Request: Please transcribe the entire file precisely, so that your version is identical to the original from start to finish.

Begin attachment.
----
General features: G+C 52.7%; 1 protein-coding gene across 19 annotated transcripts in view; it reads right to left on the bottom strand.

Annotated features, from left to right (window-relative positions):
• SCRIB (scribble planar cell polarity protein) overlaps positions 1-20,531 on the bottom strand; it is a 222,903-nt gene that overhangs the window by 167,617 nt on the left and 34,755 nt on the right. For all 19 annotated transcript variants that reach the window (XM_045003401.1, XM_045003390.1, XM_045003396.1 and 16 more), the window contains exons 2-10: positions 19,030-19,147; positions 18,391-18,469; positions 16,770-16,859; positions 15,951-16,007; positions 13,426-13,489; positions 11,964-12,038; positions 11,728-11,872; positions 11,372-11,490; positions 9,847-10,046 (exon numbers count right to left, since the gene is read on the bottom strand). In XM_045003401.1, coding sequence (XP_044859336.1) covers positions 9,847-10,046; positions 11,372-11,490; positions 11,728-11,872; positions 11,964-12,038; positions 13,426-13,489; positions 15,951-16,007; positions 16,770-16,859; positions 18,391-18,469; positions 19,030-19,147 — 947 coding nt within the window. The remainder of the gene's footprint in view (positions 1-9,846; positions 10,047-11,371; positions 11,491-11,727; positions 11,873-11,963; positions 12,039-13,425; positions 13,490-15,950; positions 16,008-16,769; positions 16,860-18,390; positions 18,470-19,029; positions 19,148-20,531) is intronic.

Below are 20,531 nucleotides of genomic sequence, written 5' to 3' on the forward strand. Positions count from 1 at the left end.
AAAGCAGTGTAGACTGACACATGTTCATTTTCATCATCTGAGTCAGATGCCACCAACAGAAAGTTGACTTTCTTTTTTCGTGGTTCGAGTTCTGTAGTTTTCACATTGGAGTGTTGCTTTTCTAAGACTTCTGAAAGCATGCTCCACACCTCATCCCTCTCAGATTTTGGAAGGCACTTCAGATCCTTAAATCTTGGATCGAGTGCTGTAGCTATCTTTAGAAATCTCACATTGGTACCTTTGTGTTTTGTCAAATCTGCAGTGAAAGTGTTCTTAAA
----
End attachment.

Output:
General features: G+C 52.7%; 1 protein-coding gene across 19 annotated transcripts in view; it reads right to left on the bottom strand.

Annotated features, from left to right (window-relative positions):
• SCRIB (scribble planar cell polarity protein) overlaps positions 1-20,531 on the bottom strand; it is a 222,903-nt gene that overhangs the window by 167,617 nt on the left and 34,755 nt on the right. For all 19 annotated transcript variants that reach the window (XM_045003401.1, XM_045003390.1, XM_045003396.1 and 16 more), the window contains exons 2-10: positions 19,030-19,147; positions 18,391-18,469; positions 16,770-16,859; positions 15,951-16,007; positions 13,426-13,489; positions 11,964-12,038; positions 11,728-11,872; positions 11,372-11,490; positions 9,847-10,046 (exon numbers count right to left, since the gene is read on the bottom strand). In XM_045003401.1, coding sequence (XP_044859336.1) covers positions 9,847-10,046; positions 11,372-11,490; positions 11,728-11,872; positions 11,964-12,038; positions 13,426-13,489; positions 15,951-16,007; positions 16,770-16,859; positions 18,391-18,469; positions 19,030-19,147 — 947 coding nt within the window. The remainder of the gene's footprint in view (positions 1-9,846; positions 10,047-11,371; positions 11,491-11,727; positions 11,873-11,963; positions 12,039-13,425; positions 13,490-15,950; positions 16,008-16,769; positions 16,860-18,390; positions 18,470-19,029; positions 19,148-20,531) is intronic.

Below are 20,531 nucleotides of genomic sequence, written 5' to 3' on the forward strand. Positions count from 1 at the left end.
AAAGCAGTGTAGACTGACACATGTTCATTTTCATCATCTGAGTCAGATGCCACCAACAGAAAGTTGACTTTCTTTTTTCGTGGTTCGAGTTCTGTAGTTTTCACATTGGAGTGTTGCTTTTCTAAGACTTCTGAAAGCATGCTCCACACCTCATCCCTCTCAGATTTTGGAAGGCACTTCAGATCCTTAAATCTTGGATCGAGTGCTGTAGCTATCTTTAGAAATCTCACATTGGTACCTTTGTGTTTTGTCAAATCTGCAGTGAAAGTGTTCTTAAA